Difference between revisions of "Needs vs. Strategies exercise"

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Is there anything else you noticed or learned from doing this?
Is there anything else you noticed or learned from doing this?
(segues well into [Eliciting needs list exercise]])
(segues well into [[Eliciting needs list exercise]])

Revision as of 20:11, 27 December 2005

Purpose: To help us explore the difference between what we do and why we do it.

Think of something you very much want someone else to do, which you believe that person will not want to do. Why do you want it, what will you get out of having it?

Get together in pairs, and share your situation.

Write down: 1. What you want to ask

I was staying in different places in Colombo and had too much stuff to carry around. A friend offered her place to store my extra things for six months, then after two months wanted me to move them out, offered another friend's house, outside Colombo.

Example: I want you to keep my things at your house.

2. What will you get out of having 1?

Example: So that i will have easier access to my things.

Get back together in your pairs and try for a deeper reason. Why do you want 2? What would you get? Specifically, look for something positive. For example, i might say because I'm lazy but I don't feel good about that, so i would look for something else. (thinking about what would happen if you don't get it might also help)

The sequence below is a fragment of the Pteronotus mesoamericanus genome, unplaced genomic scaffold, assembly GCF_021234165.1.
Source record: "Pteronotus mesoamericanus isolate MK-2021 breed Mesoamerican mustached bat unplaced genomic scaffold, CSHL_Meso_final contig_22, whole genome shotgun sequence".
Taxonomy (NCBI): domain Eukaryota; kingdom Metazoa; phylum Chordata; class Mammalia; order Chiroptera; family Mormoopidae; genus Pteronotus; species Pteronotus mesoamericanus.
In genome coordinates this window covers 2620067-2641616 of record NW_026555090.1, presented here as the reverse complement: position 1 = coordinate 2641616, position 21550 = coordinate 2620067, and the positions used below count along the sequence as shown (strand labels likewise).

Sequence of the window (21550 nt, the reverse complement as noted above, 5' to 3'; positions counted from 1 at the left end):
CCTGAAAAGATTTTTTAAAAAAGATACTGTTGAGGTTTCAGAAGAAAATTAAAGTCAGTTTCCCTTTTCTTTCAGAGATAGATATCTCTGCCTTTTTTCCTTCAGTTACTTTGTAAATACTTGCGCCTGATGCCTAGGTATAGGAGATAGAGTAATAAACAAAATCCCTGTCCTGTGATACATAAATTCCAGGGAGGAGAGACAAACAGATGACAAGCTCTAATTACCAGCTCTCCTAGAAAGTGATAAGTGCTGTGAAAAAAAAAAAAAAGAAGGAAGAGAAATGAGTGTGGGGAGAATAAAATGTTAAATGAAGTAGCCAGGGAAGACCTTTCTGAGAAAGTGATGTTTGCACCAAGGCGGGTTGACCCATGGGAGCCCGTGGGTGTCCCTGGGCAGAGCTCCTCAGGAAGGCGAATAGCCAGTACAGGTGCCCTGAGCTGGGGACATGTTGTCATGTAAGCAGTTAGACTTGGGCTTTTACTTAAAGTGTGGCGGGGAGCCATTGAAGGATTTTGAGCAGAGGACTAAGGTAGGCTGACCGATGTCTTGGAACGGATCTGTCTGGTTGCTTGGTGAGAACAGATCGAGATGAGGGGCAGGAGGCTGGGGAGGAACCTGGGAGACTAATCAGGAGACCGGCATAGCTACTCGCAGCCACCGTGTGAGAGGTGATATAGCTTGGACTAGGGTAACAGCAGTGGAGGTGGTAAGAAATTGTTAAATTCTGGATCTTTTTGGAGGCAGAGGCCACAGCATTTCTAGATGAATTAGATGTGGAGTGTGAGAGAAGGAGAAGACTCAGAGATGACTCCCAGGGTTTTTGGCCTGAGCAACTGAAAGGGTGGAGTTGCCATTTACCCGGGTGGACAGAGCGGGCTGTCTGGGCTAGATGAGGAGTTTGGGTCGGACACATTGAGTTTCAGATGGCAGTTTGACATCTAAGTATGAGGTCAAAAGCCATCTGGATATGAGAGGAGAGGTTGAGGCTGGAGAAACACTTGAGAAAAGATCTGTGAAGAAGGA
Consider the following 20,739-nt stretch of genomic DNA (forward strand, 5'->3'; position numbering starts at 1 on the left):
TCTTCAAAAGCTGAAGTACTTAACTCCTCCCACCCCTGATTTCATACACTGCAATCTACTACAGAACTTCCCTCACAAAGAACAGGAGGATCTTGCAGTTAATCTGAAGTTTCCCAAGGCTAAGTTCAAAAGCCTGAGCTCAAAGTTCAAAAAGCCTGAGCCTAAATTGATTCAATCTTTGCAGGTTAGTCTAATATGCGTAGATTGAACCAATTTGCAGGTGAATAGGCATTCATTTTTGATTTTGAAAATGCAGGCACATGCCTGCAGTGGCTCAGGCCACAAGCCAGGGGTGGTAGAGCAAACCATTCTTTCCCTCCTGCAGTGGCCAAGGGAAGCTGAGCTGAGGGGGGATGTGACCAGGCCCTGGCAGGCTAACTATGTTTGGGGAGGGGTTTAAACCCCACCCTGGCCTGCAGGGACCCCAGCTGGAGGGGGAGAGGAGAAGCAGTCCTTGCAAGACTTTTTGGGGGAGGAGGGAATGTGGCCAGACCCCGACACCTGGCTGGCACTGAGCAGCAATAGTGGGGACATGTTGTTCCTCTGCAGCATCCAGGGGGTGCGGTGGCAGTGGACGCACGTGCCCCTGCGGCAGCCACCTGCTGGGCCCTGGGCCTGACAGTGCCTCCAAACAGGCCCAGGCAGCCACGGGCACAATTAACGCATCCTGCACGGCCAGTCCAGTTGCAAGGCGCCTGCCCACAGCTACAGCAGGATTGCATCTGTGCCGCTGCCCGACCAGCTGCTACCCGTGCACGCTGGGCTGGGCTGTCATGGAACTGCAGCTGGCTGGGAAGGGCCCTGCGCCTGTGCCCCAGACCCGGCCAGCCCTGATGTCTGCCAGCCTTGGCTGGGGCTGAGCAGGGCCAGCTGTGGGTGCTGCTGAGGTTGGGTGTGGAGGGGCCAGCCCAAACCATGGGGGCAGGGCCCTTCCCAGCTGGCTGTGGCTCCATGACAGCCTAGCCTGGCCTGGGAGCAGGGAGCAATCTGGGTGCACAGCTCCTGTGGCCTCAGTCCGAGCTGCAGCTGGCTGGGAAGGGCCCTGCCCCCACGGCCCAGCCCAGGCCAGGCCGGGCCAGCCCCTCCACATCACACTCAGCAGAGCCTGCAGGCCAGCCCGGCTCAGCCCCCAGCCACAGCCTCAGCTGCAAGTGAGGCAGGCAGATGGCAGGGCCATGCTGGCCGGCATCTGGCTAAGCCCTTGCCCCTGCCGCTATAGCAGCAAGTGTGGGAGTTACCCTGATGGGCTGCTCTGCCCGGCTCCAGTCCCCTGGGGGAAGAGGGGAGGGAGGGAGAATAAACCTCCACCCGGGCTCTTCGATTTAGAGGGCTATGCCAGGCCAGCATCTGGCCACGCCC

Write down any new motives.

3. What will you get out of having 2?

Example: So that i'll have time for more meaningful activities. Also, i would know that i'm cared for.

Questions (and in parenthese, things to bring up if they don't discover themselves):

Do you feel differently about the situation now than you did before this exercise? How? (being connected to why we want something is valuable whether needs are being met or not - e.g. peace of mind, openness to understanding others)

How do you think the other person would respond if you told them the reasons why you want what you want?

Imagine you had to choose between 1 and 3. Which would you want? (Choose an example in which the choice is painfully obvious - i.e., 3 is really a need. If there isn't one, offer verbal empathy to get deeper until there is such an example.) (what to do if they choose 1 anyway?)

Other than 1, come up with several other ways that you could satisfy 3? (There's always more than one strategy to meet a need. Use one person's situation as an example - preferably one in which they've come to a need themselves - come up with three different strategies that would also meet that need.)

Is there anything else you noticed or learned from doing this?

(segues well into Eliciting needs list exercise)